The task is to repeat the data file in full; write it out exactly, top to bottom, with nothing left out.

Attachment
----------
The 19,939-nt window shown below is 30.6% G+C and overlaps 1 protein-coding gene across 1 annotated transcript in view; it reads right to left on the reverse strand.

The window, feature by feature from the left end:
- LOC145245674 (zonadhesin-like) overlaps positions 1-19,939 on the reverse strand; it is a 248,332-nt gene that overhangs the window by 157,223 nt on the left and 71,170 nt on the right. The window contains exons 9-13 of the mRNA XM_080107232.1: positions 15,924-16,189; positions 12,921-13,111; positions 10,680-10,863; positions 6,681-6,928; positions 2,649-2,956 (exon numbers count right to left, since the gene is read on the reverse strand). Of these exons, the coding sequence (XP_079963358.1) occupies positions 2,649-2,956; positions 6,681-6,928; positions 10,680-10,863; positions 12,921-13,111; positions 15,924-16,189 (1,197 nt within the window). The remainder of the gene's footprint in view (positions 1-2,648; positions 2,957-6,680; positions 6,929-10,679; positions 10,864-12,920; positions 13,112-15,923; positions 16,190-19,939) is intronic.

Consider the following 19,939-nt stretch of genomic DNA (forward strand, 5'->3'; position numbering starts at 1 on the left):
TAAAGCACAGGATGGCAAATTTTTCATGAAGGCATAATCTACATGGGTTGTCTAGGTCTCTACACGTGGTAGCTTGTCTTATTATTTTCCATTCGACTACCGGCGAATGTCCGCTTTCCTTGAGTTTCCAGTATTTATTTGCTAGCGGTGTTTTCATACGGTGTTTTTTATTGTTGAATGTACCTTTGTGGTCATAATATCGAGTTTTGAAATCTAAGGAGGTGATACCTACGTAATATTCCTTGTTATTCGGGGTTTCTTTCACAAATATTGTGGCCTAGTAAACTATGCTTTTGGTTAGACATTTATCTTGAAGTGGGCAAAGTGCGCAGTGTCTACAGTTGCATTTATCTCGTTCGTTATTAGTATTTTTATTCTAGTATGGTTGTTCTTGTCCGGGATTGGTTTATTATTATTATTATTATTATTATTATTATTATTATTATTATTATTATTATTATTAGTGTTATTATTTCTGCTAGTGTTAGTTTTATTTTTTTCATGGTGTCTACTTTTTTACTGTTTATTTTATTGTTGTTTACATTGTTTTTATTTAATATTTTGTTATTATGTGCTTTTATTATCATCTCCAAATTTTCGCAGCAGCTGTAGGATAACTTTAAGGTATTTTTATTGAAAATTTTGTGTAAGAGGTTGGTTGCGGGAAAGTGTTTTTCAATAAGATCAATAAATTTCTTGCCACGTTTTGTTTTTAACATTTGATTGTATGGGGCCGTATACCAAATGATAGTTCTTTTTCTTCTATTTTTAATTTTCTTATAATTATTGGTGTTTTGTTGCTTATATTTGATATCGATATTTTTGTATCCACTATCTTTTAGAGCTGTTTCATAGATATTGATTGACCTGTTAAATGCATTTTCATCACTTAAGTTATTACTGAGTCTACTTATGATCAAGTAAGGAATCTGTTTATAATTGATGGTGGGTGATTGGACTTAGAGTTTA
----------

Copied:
The 19,939-nt window shown below is 30.6% G+C and overlaps 1 protein-coding gene across 1 annotated transcript in view; it reads right to left on the reverse strand.

The window, feature by feature from the left end:
- LOC145245674 (zonadhesin-like) overlaps positions 1-19,939 on the reverse strand; it is a 248,332-nt gene that overhangs the window by 157,223 nt on the left and 71,170 nt on the right. The window contains exons 9-13 of the mRNA XM_080107232.1: positions 15,924-16,189; positions 12,921-13,111; positions 10,680-10,863; positions 6,681-6,928; positions 2,649-2,956 (exon numbers count right to left, since the gene is read on the reverse strand). Of these exons, the coding sequence (XP_079963358.1) occupies positions 2,649-2,956; positions 6,681-6,928; positions 10,680-10,863; positions 12,921-13,111; positions 15,924-16,189 (1,197 nt within the window). The remainder of the gene's footprint in view (positions 1-2,648; positions 2,957-6,680; positions 6,929-10,679; positions 10,864-12,920; positions 13,112-15,923; positions 16,190-19,939) is intronic.

Consider the following 19,939-nt stretch of genomic DNA (forward strand, 5'->3'; position numbering starts at 1 on the left):
TAAAGCACAGGATGGCAAATTTTTCATGAAGGCATAATCTACATGGGTTGTCTAGGTCTCTACACGTGGTAGCTTGTCTTATTATTTTCCATTCGACTACCGGCGAATGTCCGCTTTCCTTGAGTTTCCAGTATTTATTTGCTAGCGGTGTTTTCATACGGTGTTTTTTATTGTTGAATGTACCTTTGTGGTCATAATATCGAGTTTTGAAATCTAAGGAGGTGATACCTACGTAATATTCCTTGTTATTCGGGGTTTCTTTCACAAATATTGTGGCCTAGTAAACTATGCTTTTGGTTAGACATTTATCTTGAAGTGGGCAAAGTGCGCAGTGTCTACAGTTGCATTTATCTCGTTCGTTATTAGTATTTTTATTCTAGTATGGTTGTTCTTGTCCGGGATTGGTTTATTATTATTATTATTATTATTATTATTATTATTATTATTATTATTATTATTATTAGTGTTATTATTTCTGCTAGTGTTAGTTTTATTTTTTTCATGGTGTCTACTTTTTTACTGTTTATTTTATTGTTGTTTACATTGTTTTTATTTAATATTTTGTTATTATGTGCTTTTATTATCATCTCCAAATTTTCGCAGCAGCTGTAGGATAACTTTAAGGTATTTTTATTGAAAATTTTGTGTAAGAGGTTGGTTGCGGGAAAGTGTTTTTCAATAAGATCAATAAATTTCTTGCCACGTTTTGTTTTTAACATTTGATTGTATGGGGCCGTATACCAAATGATAGTTCTTTTTCTTCTATTTTTAATTTTCTTATAATTATTGGTGTTTTGTTGCTTATATTTGATATCGATATTTTTGTATCCACTATCTTTTAGAGCTGTTTCATAGATATTGATTGACCTGTTAAATGCATTTTCATCACTTAAGTTATTACTGAGTCTACTTATGATCAAGTAAGGAATCTGTTTATAATTGATGGTGGGTGATTGGACTTAGAGTTTA